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Lebanese prime minister quits

Hariri
Hariri

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BEIRUT, Lebanon (CNN) -- Lebanese Prime Minister Rafik Hariri resigned Tuesday, opening the way for the formation of a new government, officials said.

Lebanon's President Emile Lahoud will start consulting with members of the National Assembly Wednesday on recommendations for Hariri's successor.

There was no immediate explanation given for his resignation, but sources said it had been expected and was even postponed during the war in Iraq.

Sources also said the resignation was not connected to regional tension involving Syria and the increasing pressure Washington has put on Damascus.

But Western diplomats in Lebanon told CNN the tension is indeed a factor, saying Hariri has ties to the Syrian government that conflicted with Lahoud's policies.

If a majority of the deputies favor the renomination of Hariri, government sources said he would agree to continue only as interim leader until a replacement can be agreed upon.

Hariri, 58, who was elected prime minister in 2000, had made inroads in Lebanon's $30 billion debt, raising about $3 billion in a financial conference earlier this year in Paris.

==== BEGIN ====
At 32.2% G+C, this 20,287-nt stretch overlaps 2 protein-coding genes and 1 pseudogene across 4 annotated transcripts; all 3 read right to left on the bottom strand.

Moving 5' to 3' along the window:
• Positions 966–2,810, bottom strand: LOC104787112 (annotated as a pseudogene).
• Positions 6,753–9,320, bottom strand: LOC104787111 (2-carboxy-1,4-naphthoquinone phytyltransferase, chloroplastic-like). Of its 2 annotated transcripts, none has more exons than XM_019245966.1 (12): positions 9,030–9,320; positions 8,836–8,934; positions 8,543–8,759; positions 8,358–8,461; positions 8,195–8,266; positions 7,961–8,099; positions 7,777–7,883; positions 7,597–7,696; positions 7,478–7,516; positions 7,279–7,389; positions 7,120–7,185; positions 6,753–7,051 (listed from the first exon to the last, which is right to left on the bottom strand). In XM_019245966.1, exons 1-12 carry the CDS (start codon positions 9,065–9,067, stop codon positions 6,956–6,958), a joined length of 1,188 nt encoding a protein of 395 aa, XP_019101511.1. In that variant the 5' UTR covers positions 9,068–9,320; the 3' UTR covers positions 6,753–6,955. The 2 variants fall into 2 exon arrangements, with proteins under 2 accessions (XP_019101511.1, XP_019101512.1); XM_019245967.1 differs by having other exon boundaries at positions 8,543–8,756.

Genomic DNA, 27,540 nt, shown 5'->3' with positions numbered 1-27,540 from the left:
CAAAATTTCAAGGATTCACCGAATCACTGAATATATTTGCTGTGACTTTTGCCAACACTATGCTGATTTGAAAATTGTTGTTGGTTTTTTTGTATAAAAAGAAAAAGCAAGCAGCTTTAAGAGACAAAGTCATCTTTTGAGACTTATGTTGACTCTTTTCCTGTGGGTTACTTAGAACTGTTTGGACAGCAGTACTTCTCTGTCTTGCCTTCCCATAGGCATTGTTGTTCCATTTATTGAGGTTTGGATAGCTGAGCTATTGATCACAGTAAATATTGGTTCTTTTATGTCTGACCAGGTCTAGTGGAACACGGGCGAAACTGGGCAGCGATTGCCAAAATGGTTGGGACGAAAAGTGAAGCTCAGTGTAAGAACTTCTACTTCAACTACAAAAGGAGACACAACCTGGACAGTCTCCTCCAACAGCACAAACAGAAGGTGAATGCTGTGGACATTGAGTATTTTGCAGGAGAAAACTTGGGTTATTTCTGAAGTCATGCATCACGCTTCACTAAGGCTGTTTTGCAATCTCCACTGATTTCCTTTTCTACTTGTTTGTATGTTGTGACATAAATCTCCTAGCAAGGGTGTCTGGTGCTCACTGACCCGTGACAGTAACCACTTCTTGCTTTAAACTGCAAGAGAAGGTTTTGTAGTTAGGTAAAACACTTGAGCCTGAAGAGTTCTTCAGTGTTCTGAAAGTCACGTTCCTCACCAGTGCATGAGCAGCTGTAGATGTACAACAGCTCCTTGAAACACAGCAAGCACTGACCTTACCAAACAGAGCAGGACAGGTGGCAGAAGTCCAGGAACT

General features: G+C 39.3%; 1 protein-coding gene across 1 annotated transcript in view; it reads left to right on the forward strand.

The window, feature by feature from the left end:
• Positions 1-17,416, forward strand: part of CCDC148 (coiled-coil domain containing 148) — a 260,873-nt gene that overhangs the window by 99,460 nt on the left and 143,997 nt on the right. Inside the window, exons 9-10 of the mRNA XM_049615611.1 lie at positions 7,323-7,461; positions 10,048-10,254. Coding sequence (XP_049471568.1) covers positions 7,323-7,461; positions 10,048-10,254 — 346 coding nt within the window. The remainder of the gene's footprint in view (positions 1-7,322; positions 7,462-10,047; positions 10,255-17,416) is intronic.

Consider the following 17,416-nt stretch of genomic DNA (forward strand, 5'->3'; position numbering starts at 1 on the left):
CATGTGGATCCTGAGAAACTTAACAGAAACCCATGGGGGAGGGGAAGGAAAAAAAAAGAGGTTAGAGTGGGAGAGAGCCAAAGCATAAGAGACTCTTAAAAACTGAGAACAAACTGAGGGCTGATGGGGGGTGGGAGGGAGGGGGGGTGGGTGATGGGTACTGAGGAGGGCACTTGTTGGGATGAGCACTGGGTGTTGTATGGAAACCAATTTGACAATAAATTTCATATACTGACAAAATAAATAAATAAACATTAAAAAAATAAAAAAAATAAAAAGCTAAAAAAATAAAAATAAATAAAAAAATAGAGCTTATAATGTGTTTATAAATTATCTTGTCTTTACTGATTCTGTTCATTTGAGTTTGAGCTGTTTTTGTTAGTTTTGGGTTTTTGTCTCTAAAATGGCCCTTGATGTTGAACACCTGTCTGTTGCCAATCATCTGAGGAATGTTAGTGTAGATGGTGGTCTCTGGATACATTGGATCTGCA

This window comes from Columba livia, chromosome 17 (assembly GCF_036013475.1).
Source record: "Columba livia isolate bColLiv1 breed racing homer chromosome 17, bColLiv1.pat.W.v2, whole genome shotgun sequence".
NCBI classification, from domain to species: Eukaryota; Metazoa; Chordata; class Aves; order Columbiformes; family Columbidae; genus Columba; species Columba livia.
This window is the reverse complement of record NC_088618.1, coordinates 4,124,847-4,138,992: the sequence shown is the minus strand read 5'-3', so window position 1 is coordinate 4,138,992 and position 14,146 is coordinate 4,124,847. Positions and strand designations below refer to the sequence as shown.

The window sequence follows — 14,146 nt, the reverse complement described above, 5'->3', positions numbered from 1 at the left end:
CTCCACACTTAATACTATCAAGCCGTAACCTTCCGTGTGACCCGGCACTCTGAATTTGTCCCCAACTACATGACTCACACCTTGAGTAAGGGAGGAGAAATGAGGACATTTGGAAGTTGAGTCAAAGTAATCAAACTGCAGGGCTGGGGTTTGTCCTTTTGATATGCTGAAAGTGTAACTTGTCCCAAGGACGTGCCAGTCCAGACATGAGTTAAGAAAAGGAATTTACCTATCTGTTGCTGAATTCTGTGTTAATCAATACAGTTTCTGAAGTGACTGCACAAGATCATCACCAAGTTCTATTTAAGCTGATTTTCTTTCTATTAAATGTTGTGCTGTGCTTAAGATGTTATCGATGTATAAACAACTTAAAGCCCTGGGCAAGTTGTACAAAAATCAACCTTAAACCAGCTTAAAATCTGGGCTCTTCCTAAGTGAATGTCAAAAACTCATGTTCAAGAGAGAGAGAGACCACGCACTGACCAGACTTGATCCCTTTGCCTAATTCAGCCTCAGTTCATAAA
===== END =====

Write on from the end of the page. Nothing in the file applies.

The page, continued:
Government sources said Hariri submitted his resignation and that of his Cabinet to Lahoud during a Tuesday meeting. The new prime minister will choose his or her own Cabinet, according to Lebanon's constitution.

There had been disputes between Hariri and Lahoud over a variety of issues. One issue was Hariri's alleged awarding of infrastructure contracts to friends and supporters, Western diplomatic sources told CNN.

Hariri, a billionaire who made his money in media, real estate and banking, helped negotiate the 1989 Taef Accord, which ended Lebanon's civil war, according to his official Web site.

Hariri was elected to parliament in 1992 in the first elections after the civil war. He is a citizen of both Lebanon and Saudi Arabia, where he lived before returning to Lebanon after the war.

He owns Future Television Network, a Lebanon network launched in 1993.

-- CNN's Brent Sadler, Caroline Faraj and Nada el-Husseini contributed to this report.


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